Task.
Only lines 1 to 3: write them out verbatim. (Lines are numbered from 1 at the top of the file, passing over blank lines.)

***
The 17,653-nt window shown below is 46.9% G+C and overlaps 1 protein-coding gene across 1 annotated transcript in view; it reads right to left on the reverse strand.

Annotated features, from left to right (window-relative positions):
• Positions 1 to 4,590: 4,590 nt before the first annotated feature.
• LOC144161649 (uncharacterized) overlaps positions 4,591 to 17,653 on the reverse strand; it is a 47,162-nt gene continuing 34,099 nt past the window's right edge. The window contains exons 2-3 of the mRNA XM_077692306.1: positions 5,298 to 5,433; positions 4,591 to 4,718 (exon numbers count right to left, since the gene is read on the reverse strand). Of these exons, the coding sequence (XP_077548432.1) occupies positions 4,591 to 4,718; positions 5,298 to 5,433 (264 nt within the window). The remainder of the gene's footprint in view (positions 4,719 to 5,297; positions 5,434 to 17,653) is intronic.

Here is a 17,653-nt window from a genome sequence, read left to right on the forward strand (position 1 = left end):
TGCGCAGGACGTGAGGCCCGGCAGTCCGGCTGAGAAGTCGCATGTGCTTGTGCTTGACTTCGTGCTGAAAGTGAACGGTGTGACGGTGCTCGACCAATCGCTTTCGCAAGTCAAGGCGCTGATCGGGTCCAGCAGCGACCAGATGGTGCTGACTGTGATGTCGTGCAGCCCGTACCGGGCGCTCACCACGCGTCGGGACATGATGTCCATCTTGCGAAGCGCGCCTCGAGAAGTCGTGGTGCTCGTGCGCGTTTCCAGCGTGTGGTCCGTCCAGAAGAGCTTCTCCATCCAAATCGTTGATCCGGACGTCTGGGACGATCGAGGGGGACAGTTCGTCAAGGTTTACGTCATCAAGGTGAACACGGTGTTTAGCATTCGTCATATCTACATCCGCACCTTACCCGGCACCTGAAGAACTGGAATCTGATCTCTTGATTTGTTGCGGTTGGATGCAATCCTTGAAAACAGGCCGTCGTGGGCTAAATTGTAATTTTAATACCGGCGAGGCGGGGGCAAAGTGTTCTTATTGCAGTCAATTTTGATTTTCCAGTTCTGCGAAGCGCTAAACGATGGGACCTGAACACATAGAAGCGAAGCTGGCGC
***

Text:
The 17,653-nt window shown below is 46.9% G+C and overlaps 1 protein-coding gene across 1 annotated transcript in view; it reads right to left on the reverse strand.

Annotated features, from left to right (window-relative positions):
• Positions 1 to 4,590: 4,590 nt before the first annotated feature.